If you’re a fan of The Biggest Loser then you may have recently watched Lara’s emotional confessions about gobbling up a packet of biscuits and feeling powerless to stop; a feeling that many of us know all too well.

Lara’s story highlights why effectively tackling weight issues often involves more than addressing diet and exercise alone – sometimes we need to dig a little deeper. For many of us, the tendency to overeat is often emotionally driven, as we turn to food in order to suppress or soothe negative feelings such as stress, sadness, or loneliness. This pattern can become so habitual that snacking becomes an automatic and unconscious response to uncomfortable feelings. But whatever the emotions that drive us to overeat, the end result is usually the same. The feelings return with a side order of guilt over losing control, which can lead to a self perpetuating cycle. If this sounds like you, there are some steps you can take to regain control over your eating patterns:

  • Take a hunger check: before snacking, consider whether your hunger is physical or emotional.
  • Keep a food diary: keep a record of what you eat and when, as well as how you’re feeling at the time. You may see a pattern emerge showing a connection between mood and food.
  • Manage boredom: if you tend to snack when you’re bored, try distraction techniques – take a walk or phone a friend.
  •  Seek therapy:  if self help just isn’t working, then it’s not a bad idea to consider therapy with a qualified psychologist. Therapy can help you identify factors driving you to overeat and develop healthier ways to deal with emotions.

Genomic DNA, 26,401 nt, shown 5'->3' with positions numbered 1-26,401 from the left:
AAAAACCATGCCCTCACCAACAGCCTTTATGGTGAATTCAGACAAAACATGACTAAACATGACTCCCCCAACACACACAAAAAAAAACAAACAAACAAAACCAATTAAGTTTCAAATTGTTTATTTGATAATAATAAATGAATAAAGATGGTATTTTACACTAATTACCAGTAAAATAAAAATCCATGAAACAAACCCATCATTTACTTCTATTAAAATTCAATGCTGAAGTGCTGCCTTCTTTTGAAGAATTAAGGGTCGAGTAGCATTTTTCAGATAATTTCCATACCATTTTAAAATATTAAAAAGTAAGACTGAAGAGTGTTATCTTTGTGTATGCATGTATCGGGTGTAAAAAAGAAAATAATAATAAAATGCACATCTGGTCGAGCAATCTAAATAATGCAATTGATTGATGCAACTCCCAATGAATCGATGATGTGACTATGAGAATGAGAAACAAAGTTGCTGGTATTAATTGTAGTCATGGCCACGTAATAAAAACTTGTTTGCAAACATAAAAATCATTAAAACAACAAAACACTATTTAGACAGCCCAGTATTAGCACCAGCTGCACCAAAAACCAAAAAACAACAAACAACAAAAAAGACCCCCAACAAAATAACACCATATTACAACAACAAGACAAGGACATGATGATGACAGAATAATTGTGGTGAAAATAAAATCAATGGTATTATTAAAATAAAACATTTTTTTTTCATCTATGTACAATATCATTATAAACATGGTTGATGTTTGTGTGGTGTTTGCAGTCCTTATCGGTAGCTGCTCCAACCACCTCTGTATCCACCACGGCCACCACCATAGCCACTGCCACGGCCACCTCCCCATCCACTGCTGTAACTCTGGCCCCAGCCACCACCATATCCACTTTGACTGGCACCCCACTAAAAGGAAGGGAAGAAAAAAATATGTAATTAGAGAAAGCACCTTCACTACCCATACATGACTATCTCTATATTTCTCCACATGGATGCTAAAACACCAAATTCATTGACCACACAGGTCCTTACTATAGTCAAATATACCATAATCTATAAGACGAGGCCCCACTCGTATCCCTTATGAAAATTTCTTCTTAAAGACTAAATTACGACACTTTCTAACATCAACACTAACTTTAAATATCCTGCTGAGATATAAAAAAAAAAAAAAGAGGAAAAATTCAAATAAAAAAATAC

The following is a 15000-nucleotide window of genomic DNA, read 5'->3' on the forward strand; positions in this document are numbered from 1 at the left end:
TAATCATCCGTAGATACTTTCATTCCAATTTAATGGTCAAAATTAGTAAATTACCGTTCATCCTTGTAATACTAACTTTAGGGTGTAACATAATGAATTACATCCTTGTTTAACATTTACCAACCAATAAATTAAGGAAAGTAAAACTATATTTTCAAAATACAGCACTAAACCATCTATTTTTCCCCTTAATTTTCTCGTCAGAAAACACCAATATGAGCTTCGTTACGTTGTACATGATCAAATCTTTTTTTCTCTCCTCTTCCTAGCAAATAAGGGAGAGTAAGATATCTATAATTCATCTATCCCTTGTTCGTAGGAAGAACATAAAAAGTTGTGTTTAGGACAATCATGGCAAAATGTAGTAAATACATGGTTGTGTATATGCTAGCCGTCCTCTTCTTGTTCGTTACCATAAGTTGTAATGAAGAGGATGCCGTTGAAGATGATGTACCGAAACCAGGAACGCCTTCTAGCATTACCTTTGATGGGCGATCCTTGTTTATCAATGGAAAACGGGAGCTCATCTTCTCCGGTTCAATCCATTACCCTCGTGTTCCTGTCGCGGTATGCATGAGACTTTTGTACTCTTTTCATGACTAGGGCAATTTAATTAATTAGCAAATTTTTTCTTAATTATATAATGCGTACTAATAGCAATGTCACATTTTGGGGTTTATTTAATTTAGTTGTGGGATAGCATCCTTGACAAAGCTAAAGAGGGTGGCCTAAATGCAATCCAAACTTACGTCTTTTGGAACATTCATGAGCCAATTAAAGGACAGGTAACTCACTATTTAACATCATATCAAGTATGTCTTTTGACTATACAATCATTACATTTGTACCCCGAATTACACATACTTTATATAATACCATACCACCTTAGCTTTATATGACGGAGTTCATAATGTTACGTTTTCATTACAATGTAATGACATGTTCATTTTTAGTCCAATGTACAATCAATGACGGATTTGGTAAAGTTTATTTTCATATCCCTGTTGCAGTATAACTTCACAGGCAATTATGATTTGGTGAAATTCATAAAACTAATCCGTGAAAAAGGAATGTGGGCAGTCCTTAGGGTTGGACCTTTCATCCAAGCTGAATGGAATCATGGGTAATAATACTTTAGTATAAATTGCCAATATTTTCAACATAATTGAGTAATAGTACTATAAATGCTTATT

For some people, seeking therapy for a dietary issue may seem like a last resort when in fact, therapy really should be one of your first appointments when seeking a change in lifestyle.  Remember that therapy doesn’t need to be “taboo” or “serious” just another thing in your “I’m going to have a healthy life  toolbox!”.

How many times does your head rule whether or not you eat that muffin or you talk yourself out of doing exercise for every reason under the sun and you can justify every bit of it?!

At Create Health & Fitness we are partnered with Lisa Harris, Clinical Psychologist from PACT Psychology.  We do recommend that along with your exercise and nutritional programmes that you do seek advice from a Clinical Psychologist to help you achieve your goals, you may even achieve them faster by putting some tactics in place right at the start!  Medicare and Health Provider rebates do apply.

We do offer packages to incorporate Clinical Psychology as part of your programme.

For further information on this topic, please contact us.